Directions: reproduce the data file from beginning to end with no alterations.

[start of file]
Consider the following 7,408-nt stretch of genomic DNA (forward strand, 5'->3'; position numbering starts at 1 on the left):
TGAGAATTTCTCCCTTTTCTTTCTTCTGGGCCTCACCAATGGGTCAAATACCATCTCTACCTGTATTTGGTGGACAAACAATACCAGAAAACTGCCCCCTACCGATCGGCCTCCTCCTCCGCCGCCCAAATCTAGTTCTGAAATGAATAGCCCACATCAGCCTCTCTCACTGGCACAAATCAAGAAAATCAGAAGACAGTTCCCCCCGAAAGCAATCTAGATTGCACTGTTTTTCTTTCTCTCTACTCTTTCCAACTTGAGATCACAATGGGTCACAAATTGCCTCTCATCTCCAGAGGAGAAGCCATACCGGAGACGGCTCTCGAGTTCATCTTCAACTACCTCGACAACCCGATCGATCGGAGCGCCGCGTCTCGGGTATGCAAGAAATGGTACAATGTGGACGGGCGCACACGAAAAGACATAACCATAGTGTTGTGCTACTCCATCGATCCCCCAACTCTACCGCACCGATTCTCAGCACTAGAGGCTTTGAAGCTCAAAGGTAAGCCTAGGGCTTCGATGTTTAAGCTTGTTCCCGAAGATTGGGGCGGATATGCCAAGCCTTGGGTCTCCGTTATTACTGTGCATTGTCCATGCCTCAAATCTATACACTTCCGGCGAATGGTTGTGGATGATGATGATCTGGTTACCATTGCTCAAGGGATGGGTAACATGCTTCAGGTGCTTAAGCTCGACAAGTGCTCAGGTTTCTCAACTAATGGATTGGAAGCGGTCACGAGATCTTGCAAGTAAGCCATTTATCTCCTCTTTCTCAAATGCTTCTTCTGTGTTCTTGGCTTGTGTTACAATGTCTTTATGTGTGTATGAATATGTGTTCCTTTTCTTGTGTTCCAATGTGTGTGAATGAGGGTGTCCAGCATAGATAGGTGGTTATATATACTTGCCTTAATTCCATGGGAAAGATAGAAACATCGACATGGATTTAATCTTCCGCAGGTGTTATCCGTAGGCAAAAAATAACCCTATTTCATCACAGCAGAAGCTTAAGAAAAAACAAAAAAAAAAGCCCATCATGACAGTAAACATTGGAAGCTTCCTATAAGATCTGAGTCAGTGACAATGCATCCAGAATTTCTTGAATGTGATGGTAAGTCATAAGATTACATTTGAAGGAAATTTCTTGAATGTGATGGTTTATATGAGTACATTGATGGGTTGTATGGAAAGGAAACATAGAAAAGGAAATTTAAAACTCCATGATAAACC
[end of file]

Consider the following 7,408-nt stretch of genomic DNA (forward strand, 5'->3'; position numbering starts at 1 on the left):
TGAGAATTTCTCCCTTTTCTTTCTTCTGGGCCTCACCAATGGGTCAAATACCATCTCTACCTGTATTTGGTGGACAAACAATACCAGAAAACTGCCCCCTACCGATCGGCCTCCTCCTCCGCCGCCCAAATCTAGTTCTGAAATGAATAGCCCACATCAGCCTCTCTCACTGGCACAAATCAAGAAAATCAGAAGACAGTTCCCCCCGAAAGCAATCTAGATTGCACTGTTTTTCTTTCTCTCTACTCTTTCCAACTTGAGATCACAATGGGTCACAAATTGCCTCTCATCTCCAGAGGAGAAGCCATACCGGAGACGGCTCTCGAGTTCATCTTCAACTACCTCGACAACCCGATCGATCGGAGCGCCGCGTCTCGGGTATGCAAGAAATGGTACAATGTGGACGGGCGCACACGAAAAGACATAACCATAGTGTTGTGCTACTCCATCGATCCCCCAACTCTACCGCACCGATTCTCAGCACTAGAGGCTTTGAAGCTCAAAGGTAAGCCTAGGGCTTCGATGTTTAAGCTTGTTCCCGAAGATTGGGGCGGATATGCCAAGCCTTGGGTCTCCGTTATTACTGTGCATTGTCCATGCCTCAAATCTATACACTTCCGGCGAATGGTTGTGGATGATGATGATCTGGTTACCATTGCTCAAGGGATGGGTAACATGCTTCAGGTGCTTAAGCTCGACAAGTGCTCAGGTTTCTCAACTAATGGATTGGAAGCGGTCACGAGATCTTGCAAGTAAGCCATTTATCTCCTCTTTCTCAAATGCTTCTTCTGTGTTCTTGGCTTGTGTTACAATGTCTTTATGTGTGTATGAATATGTGTTCCTTTTCTTGTGTTCCAATGTGTGTGAATGAGGGTGTCCAGCATAGATAGGTGGTTATATATACTTGCCTTAATTCCATGGGAAAGATAGAAACATCGACATGGATTTAATCTTCCGCAGGTGTTATCCGTAGGCAAAAAATAACCCTATTTCATCACAGCAGAAGCTTAAGAAAAAACAAAAAAAAAAGCCCATCATGACAGTAAACATTGGAAGCTTCCTATAAGATCTGAGTCAGTGACAATGCATCCAGAATTTCTTGAATGTGATGGTAAGTCATAAGATTACATTTGAAGGAAATTTCTTGAATGTGATGGTTTATATGAGTACATTGATGGGTTGTATGGAAAGGAAACATAGAAAAGGAAATTTAAAACTCCATGATAAACC